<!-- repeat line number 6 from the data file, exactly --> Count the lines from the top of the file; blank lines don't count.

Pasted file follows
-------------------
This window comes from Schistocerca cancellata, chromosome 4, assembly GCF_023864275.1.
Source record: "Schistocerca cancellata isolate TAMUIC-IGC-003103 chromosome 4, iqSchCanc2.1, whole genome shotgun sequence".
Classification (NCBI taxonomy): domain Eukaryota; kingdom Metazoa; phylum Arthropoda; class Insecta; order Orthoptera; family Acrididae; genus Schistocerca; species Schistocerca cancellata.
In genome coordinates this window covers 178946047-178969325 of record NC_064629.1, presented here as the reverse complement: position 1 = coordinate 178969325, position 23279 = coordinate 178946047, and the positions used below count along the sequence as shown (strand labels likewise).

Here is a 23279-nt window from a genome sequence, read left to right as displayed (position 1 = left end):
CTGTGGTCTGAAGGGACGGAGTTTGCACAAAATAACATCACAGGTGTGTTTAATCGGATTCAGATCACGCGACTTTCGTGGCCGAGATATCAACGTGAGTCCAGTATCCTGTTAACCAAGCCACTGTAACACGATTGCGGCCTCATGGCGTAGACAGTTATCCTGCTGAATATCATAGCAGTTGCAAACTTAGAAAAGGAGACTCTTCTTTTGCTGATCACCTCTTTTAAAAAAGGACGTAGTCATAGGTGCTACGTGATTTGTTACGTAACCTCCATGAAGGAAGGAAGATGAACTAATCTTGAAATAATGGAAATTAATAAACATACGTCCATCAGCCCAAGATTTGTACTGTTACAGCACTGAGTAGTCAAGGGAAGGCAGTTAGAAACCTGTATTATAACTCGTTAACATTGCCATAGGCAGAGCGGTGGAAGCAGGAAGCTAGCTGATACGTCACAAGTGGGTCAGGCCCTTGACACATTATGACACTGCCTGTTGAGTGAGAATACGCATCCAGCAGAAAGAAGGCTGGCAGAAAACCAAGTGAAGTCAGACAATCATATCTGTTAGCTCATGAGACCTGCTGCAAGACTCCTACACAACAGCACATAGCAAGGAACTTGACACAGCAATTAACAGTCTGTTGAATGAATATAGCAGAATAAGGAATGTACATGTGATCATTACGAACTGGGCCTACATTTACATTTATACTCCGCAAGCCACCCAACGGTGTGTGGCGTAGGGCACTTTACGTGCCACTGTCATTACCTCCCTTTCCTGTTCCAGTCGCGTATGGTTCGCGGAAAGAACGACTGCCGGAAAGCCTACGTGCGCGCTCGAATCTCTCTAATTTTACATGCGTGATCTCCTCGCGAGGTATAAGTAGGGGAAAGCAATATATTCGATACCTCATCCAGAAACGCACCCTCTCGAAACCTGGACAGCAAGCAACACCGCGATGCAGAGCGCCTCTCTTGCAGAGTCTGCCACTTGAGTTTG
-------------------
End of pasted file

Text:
CTGTGGTCTGAAGGGACGGAGTTTGCACAAAATAACATCACAGGTGTGTTTAATCGGATTCAGATCACGCGACTTTCGTGGCCGAGATATCAACGTGAGTCCAGTATCCTGTTAACCAAGCCACTGTAACACGATTGCGGCCTCATGGCGTAGACAGTTATCCTGCTGAATATCATAGCAGTTGCAAACTTAGAAAAGGAGACTCTTCTTTTGCTGATCACCTCTTTTAAAAAAGGACGTAGTCATAGGTGCTACGTGATTTGTTACGTAACCTCCATGAAGGAAGGAAGATGAACTAATCTTGAAATAATGGAAATTAATAAACATACGTCCATCAGCCCAAGATTTGTACTGTTACAGCACTGAGTAGTCAAGGGAAGGCAGTTAGAAACCTGTATTATAACTCGTTAACATTGCCATAGGCAGAGCGGTGGAAGCAGGAAGCTAGCTGATACGTCACAAGTGGGTCAGGCCCTTGACACATTATGACACTGCCTGTTGAGTGAGAATACGCATCCAGCAGAAAGAAGGCTGGCAGAAAACCAAGTGAAGTCAGACAATCATATCTGTTAGCTCATGAGACCTGCTGCAAGACTCCTACACAACAGCACATAGCAAGGAACTTGACACAGCAATTAACAGTCTGTTGAATGAATATAGCAGAATAAGGAATGTACATGTGATCATTACGAACTGGGCCTACATTTACATTTATACTCCGCAAGCCACCCAACGGTGTGTGGCGTAGGGCACTTTACGTGCCACTGTCATTACCTCCCTTTCCTGTTCCAGTCGCGTATGGTTCGCGGAAAGAACGACTGCCGGAAAGCCTACGTGCGCGCTCGAATCTCTCTAATTTTACATGCGTGATCTCCTCGCGAGGTATAAGTAGGGGAAAGCAATATATTCGATACCTCATCCAGAAACGCACCCTCTCGAAACCTGGACAGCAAGCAACACCGCGATGCAGAGCGCCTCTCTTGCAGAGTCTGCCACTTGAGTTTG